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Recent Developments

Proposed publication of the Pensions (Amendment) Bill, 2013

The Minister for Social Protection, Joan Burton TD, secured Government approval for a package of measures aimed at tackling difficulties in Defined Benefit pension schemes.

The package addresses the situation where an underfunded Defined Benefit pension scheme winds up in deficit or elects to restructure. It can arise at present that pensioners receive all or almost all the pension fund and the members who have contributed but not retired receive considerably less than expected. These measures will ensure a more equal distribution of assets in an underfunded Defined Benefit scheme when an insolvency/restructuring occurs. The measures will apply only in a limited set of circumstances, meaning the potential number of schemes affected will be small. In those limited circumstances, the measures will ensure a fairer deal for employee and former employee members by increasing their future pension entitlements, while prioritising an occupational pension of up to €12,000 for existing pensioners in addition to their State pension entitlements.


In the case of both a company and scheme being insolvent, the Government will guarantee that existing pensions will be protected to a level of 50% with pensions of €12,000 or less being 100% protected. The Minister for Finance, Michael Noonan TD, has granted the use of  funds from the Pension Levy to meet any obligations on the State that may occur arising from such double insolvencies.


The measures meet Ireland’s obligations under the EU Insolvency Directive to protect workers’ entitlements. They are also in keeping with the stated consensus among stakeholders – including employer representative bodies, trade unions, pension funds and actuaries - of the need for reform of the pensions priority order to ensure greater fairness within Defined Benefit scheme structures. Depending on the number of pensioners and the rate of pension in payment, every 1% redistributed from pensions in payment could result in a 2% or more increase for future pension entitlements for current and former employees.in the scheme.
These measures affect only the occupational element of a Defined Benefit scheme as follows:

i. When a pension scheme winds up in a situation where both the employer and the pension scheme are insolvent (Double Insolvency):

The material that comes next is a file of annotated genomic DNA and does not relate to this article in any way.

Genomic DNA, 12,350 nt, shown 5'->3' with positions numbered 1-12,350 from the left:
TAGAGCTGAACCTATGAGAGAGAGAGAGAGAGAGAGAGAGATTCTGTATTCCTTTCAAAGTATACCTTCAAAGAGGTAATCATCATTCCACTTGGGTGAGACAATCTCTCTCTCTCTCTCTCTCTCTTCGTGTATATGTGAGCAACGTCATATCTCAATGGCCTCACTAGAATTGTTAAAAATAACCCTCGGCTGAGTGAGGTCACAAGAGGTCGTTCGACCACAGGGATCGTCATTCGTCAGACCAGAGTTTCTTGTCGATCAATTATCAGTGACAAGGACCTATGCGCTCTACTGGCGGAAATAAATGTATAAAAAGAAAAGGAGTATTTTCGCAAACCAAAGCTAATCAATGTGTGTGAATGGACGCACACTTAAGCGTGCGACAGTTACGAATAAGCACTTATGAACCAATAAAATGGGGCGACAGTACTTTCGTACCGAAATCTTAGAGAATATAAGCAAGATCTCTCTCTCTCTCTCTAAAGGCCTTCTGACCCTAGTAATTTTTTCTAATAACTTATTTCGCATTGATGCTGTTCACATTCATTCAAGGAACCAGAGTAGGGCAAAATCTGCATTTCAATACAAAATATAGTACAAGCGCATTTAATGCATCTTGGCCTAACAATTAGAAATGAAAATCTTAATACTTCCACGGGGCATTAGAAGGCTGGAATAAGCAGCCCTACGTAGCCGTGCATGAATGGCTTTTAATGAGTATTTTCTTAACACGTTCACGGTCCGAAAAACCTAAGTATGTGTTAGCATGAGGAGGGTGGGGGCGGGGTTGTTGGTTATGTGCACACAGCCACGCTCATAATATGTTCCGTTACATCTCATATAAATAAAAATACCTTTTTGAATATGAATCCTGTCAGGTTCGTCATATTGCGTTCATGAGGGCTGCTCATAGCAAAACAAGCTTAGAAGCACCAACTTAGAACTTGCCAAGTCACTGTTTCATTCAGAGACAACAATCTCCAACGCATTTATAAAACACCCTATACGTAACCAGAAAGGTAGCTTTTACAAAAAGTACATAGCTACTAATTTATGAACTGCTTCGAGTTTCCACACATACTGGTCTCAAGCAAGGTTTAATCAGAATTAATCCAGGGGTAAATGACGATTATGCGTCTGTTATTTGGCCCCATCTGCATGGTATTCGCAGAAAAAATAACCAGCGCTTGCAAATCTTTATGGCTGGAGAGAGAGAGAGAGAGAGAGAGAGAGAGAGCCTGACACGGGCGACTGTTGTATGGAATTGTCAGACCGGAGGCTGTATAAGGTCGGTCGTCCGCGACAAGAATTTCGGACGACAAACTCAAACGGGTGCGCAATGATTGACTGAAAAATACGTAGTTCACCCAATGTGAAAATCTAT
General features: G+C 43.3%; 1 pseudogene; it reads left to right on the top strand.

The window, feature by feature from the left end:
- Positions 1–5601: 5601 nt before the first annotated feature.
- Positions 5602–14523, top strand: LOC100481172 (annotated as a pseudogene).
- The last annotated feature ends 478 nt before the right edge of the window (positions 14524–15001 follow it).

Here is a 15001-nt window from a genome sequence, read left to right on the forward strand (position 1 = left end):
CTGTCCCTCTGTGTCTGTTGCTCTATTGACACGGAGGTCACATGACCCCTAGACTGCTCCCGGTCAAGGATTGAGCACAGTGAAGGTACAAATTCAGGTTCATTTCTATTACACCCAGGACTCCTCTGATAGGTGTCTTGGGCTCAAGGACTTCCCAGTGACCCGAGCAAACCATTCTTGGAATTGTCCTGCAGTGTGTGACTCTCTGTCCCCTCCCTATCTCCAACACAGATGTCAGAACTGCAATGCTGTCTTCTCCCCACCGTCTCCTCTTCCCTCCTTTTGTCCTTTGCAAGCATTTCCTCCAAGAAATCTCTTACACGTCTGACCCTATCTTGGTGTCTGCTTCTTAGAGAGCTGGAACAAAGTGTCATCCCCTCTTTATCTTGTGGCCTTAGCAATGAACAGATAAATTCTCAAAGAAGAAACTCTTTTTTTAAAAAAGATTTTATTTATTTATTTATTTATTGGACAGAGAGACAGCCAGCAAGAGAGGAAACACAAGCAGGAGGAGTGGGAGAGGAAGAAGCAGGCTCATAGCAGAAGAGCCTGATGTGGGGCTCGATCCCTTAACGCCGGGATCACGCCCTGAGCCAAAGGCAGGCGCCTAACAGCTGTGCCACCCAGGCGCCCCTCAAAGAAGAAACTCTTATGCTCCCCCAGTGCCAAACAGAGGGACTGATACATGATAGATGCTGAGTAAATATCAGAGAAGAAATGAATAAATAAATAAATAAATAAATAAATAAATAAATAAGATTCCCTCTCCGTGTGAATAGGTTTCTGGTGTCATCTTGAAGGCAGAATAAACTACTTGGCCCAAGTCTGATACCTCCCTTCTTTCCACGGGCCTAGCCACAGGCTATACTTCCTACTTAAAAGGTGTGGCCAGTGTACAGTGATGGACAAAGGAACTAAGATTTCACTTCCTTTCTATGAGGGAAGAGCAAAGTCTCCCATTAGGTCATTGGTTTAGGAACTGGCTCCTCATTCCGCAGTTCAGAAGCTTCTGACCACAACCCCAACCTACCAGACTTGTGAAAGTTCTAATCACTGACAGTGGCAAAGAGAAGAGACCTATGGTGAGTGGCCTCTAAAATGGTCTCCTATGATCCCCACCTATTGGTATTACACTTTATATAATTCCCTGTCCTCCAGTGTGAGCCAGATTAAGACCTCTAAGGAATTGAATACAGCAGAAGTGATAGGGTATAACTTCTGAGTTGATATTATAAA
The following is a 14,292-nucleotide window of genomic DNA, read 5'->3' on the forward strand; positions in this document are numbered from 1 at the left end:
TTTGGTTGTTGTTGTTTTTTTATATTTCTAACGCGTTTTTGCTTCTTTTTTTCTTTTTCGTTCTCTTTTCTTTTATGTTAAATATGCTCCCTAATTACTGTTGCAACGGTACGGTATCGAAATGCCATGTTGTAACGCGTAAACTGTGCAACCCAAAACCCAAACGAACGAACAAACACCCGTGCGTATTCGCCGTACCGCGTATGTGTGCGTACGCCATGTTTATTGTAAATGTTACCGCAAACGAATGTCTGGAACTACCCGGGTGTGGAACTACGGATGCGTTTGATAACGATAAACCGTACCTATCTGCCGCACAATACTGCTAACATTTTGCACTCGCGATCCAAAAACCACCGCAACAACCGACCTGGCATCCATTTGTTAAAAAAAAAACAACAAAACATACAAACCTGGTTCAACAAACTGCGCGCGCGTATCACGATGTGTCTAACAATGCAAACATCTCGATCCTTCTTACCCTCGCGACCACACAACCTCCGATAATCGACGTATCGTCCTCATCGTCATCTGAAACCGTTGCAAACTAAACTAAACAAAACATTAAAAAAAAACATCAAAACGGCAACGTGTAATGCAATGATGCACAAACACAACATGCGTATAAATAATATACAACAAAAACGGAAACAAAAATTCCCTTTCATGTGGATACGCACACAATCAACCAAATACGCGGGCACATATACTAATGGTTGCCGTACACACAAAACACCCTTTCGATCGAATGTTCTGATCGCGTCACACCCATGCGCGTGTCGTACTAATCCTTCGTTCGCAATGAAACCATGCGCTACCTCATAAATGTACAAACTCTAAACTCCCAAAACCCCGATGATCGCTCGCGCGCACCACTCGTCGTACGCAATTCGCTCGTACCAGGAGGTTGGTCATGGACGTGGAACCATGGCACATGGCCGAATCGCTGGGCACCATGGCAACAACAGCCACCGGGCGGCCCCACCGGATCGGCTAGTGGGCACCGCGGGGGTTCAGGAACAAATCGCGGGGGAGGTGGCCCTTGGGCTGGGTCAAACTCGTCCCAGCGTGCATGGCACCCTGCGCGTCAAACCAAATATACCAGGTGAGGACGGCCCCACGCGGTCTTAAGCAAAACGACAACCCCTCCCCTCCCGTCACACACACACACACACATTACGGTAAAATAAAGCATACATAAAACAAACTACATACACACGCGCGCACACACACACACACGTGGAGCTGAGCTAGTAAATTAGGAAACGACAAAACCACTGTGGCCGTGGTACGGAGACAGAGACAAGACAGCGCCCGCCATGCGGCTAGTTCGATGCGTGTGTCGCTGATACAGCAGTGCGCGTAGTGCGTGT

This change will ensure that all members in the pension scheme share some element of the deficit and that the assets in a scheme are distributed more fairly. The Government will ensure that existing pensions will be protected to a level of 50% with pensions of €12,000 or less being 100% protected. But all members will be expected to contribute to bring the benefit level of all scheme members up to 50%. If the pension scheme has insufficient funds to cover this amount, the State will fund the shortfall, using funds provided by the Pension Levy,[thereby guaranteeing existing pensioners their occupational pension up to a maximum of €12,000, or 50% if greater, and current workers 50% of their pension entitlement upon retirement]. Nothing in these measures will impact on State pension entitlements, which remain unaffected.

ii. When a pension scheme winds up and is insolvent (Single Insolvency):
The way in which the scheme’s assets are divided up in a wind-up situation will change, with the current 100% priority for pensioners being reduced in a limited way. This will mean that higher-paid pensioners will contribute to improve the benefit levels of current workers. Lower-paid pensions (up to a maximum of €12,000) will not be reduced. Again, none of these measures will affect State pension entitlements.

iii. When a pension scheme is restructuring:
The same option at (ii) above will be available to trustees when a pension scheme is restructuring to enable it to remain viable. This will support and encourage employers to keep their schemes open.

 

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